If you have trouble getting kids to eat green vegetables, they’ll barely be able to tell there’s any in this mix filled with tropical hints of mango, lime, ginger, and pineapple with the added zinc, niacin, and vitamin K of spinach.
If you’re a fan of a Bloody Mary, this nonalcoholic juice version is a healthy way to get your fix.
The tomatoes in this mix increase your intake of lycopene, a potent anti-inflammatory, and anti-clotting antioxidant.
The added jalapeno not only wakes up your taste buds but the capsaicin from the pepper can help speed up metabolism for weight loss.
The spice may also help balance blood glucose levels, according to biochemistry research from the Herbal & Indian Medicine Research Laboratory, Dept. of Biochemistry.(4)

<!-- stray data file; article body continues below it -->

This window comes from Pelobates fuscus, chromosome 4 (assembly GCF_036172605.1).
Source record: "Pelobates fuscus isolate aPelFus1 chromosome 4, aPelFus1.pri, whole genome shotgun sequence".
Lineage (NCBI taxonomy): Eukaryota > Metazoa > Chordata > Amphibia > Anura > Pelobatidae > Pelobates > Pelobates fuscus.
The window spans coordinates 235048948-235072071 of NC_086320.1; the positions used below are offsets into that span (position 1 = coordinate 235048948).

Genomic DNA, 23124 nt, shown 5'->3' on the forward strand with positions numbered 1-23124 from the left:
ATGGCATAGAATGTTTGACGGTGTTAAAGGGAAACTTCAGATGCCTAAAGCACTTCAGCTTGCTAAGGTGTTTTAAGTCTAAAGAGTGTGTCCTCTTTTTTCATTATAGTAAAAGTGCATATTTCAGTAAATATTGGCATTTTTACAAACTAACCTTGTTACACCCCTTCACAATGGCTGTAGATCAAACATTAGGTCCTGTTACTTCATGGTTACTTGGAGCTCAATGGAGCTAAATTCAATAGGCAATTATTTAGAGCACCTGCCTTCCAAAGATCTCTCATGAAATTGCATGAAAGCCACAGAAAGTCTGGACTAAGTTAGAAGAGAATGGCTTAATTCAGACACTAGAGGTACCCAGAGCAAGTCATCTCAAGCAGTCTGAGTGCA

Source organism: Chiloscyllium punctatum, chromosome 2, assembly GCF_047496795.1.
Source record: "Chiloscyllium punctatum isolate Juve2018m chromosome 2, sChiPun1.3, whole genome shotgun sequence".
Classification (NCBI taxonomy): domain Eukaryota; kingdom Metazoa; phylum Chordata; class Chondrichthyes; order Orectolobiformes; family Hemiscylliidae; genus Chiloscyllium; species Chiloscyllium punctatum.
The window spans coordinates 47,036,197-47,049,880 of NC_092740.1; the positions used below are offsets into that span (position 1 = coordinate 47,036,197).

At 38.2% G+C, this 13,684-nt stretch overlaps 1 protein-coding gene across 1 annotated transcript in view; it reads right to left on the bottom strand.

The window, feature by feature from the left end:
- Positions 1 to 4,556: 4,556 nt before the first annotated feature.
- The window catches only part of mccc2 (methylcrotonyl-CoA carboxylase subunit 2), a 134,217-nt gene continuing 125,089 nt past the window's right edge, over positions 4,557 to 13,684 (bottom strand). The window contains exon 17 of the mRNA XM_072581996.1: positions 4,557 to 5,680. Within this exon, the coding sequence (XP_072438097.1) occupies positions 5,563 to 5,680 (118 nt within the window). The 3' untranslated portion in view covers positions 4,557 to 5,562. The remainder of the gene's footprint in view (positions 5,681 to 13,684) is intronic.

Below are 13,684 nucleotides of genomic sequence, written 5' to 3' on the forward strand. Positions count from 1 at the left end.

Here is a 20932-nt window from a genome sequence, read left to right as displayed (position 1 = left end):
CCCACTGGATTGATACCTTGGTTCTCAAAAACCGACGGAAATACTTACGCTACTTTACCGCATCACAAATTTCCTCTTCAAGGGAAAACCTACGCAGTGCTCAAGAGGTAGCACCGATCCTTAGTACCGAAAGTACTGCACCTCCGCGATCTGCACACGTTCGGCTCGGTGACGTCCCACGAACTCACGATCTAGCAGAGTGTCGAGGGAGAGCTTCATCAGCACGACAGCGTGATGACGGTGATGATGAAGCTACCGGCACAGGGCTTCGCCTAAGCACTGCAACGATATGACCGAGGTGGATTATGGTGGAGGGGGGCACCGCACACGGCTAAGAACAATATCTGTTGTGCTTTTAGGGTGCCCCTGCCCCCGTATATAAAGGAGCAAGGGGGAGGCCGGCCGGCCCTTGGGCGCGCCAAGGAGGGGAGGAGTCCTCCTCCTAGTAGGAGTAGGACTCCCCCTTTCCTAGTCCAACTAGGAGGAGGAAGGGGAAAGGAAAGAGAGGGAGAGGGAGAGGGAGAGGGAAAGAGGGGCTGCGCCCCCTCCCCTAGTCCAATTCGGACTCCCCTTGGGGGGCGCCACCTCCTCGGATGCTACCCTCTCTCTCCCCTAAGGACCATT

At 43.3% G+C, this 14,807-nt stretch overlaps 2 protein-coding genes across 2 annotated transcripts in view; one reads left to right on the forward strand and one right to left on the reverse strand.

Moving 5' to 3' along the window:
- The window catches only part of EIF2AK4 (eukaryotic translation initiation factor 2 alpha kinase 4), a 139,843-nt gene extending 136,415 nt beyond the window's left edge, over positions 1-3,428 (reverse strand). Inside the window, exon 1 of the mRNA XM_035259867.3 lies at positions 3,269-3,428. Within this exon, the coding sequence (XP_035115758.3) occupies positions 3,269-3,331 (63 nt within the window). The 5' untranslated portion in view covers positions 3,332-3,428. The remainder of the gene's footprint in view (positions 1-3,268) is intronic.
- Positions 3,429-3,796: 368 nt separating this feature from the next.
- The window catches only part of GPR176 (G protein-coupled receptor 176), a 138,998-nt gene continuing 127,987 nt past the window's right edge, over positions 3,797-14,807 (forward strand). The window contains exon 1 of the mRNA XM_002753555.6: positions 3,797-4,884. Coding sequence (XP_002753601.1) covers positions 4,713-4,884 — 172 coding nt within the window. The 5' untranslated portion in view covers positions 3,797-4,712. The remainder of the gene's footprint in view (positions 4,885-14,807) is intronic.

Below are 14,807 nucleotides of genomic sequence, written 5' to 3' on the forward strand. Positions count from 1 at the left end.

Don’t like it that spicy?
Try removing the seeds from the jalapeno first and soaking in water, or simply remove the jalapeno altogether.
With the increased availability and smaller price tags of quality juicers now on the market, there's never been a better time to start juicing for your health.
While the included recipes are a great starting point, don't be afraid to make your own blends to suit your taste buds and individual needs.
The greater the variety of fruits and vegetables you include, the more your health will benefit, so experiment, enjoy, and experience the wide range of health benefits you'll experience by adding juicing to a healthy diet routine.
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[accordion title=”References” load=”hide”](1)https://health.gov/dietaryguidelines/